The system will dump you back to a standard Bash Prompt once it’s finished. I highly recommend restarting it before doing anything else. The command is:
ONE MORE THING
Assuming all went well, the system should reboot and you’re now running Linux Mint 18 “Sarah.” I know you wanna go off and play but you really should launch the Update Manager program first. It will prompt you to choose from three options. The first is set so the system will never install anything that could potentially break it like Linux Kernels, the second will ask you to approve the installation of system sensitive packages and the third will install everything without promoting you at all. I recommend the middle option and it’s already highlighted when you open the Update Manager. Just accept it and then install ALL of the updates. This will upgrade your Kernel and you will get all future security updates to the 4.4 Ubuntu LTS Kernel.
You should manually upgrade the Kernel to the latest 4.4 version in the Kennel section of the Update Manger application if you’ve elected to choose the super-safe policy option when you launched Update Manager for the first time. You might do this if you;re upgrading this system for someone who is less than computer savvy or you just might want to make sure yours is going to be as stable as it can be. Whatever it is, make sure to start out with an updated Kernel.
CONCLUSIONS AND OBSERVATIONS
While many long-time Mint users might opt just to “nuke and pave” there are some good reasons to give the in-place option a try first. If you have a system that has multiple user accounts, where each user has a bunch of configuration files and data, re-installing from scratch can be a real hassle. The time saved not having to reconfigure a bunch of accounts is worth having to potentially re-install a few apps. That’s a really good reason by itself.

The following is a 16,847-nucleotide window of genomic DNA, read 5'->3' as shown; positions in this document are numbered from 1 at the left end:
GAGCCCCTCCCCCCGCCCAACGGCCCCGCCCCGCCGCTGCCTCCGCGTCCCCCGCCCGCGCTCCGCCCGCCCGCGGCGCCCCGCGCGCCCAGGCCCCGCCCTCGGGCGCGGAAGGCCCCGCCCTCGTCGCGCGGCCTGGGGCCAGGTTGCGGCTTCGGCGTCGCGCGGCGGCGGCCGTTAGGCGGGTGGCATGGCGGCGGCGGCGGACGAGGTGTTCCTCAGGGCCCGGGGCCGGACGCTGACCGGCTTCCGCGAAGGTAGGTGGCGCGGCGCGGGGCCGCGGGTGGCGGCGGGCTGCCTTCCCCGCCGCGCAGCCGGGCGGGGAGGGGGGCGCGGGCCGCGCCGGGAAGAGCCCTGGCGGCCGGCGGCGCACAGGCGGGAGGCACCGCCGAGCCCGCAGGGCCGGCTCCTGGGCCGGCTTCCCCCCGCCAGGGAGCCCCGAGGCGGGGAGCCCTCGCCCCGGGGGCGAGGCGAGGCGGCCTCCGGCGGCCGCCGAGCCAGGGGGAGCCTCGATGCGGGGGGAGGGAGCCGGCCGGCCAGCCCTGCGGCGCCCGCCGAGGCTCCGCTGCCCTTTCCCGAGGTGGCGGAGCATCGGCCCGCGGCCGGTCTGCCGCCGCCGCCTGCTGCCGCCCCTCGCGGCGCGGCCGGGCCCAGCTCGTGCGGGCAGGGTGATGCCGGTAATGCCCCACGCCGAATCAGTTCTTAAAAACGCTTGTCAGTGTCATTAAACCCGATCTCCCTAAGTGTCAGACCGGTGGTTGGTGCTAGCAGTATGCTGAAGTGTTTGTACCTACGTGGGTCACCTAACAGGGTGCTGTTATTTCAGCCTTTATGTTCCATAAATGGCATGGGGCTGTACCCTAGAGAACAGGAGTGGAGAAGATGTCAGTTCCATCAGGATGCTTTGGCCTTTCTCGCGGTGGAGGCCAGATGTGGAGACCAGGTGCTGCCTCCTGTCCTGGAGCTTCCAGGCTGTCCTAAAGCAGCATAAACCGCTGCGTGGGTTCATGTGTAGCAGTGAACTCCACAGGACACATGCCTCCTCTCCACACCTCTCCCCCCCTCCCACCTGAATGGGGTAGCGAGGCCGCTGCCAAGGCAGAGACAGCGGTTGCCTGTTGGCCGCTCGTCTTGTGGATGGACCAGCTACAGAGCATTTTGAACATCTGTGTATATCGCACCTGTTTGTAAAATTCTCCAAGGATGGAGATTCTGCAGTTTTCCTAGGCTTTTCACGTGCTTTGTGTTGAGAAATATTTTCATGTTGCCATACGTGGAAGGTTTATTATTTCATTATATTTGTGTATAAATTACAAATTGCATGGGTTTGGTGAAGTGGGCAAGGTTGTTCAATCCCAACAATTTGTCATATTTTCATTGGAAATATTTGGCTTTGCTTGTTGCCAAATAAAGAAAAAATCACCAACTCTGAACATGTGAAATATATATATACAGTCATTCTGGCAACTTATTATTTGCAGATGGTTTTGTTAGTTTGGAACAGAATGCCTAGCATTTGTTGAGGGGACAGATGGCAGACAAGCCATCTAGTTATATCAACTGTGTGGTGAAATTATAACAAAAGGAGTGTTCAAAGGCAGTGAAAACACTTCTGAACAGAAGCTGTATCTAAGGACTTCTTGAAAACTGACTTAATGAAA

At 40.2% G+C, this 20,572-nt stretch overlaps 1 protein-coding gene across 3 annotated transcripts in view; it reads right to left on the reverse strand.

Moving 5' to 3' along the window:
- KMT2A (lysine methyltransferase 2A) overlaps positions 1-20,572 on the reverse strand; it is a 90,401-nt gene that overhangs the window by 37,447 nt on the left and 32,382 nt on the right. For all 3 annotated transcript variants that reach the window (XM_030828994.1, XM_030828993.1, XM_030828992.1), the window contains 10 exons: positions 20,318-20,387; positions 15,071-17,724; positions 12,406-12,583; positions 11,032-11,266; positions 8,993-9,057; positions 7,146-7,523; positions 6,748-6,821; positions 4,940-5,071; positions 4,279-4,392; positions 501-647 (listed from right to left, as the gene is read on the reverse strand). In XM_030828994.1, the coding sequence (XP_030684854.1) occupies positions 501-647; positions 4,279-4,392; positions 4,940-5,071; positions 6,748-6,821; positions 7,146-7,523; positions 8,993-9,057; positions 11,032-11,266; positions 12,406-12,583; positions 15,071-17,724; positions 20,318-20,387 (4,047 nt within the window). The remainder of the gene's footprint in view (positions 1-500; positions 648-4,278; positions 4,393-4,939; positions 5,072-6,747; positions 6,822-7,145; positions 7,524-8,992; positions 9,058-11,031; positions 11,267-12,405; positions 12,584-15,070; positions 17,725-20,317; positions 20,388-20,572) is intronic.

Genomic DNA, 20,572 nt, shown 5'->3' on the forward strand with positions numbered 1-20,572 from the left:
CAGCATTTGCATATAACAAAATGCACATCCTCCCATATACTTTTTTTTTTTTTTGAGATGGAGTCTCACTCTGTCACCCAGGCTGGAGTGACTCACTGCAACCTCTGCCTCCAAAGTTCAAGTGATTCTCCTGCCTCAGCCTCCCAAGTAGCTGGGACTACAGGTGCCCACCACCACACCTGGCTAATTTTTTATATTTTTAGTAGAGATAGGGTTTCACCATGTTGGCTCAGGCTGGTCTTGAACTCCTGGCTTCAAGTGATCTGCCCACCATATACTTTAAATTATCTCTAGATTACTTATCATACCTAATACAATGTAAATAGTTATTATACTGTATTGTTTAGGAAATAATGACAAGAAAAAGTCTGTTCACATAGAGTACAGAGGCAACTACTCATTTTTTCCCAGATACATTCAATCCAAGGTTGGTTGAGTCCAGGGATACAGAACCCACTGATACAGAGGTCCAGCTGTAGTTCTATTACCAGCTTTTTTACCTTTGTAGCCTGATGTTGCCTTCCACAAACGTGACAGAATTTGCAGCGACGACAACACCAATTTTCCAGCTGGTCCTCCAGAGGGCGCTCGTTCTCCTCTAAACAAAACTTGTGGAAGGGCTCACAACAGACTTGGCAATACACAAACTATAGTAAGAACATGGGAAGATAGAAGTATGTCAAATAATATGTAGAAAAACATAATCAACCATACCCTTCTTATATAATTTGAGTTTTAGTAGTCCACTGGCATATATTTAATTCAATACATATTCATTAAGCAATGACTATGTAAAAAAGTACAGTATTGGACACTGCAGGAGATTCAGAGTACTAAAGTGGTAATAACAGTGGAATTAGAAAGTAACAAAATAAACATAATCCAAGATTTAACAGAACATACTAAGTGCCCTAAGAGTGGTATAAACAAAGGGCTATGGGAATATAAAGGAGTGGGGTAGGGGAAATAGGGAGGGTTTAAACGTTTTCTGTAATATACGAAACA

The Linux Mint Team should be applauded for their work on this Upgrade Tool. This is a big step and something they have never done before. Moving from an Ubuntu 14.04 package base to an Ubuntu 16.04 base in place is quite an accomplishment. Frankly, I was surprised it worked at all. I want to make a clear that I have only done this in a very basic Linux Mint 17.3 installation in a virtual machine, though. I have no way of knowing how it will do on a well-worn hardware install that has had a whole bunch of software added and has been heavily tweaked yet. It’s early days and I’m sure we’ll be getting lots of feedback from Mint users.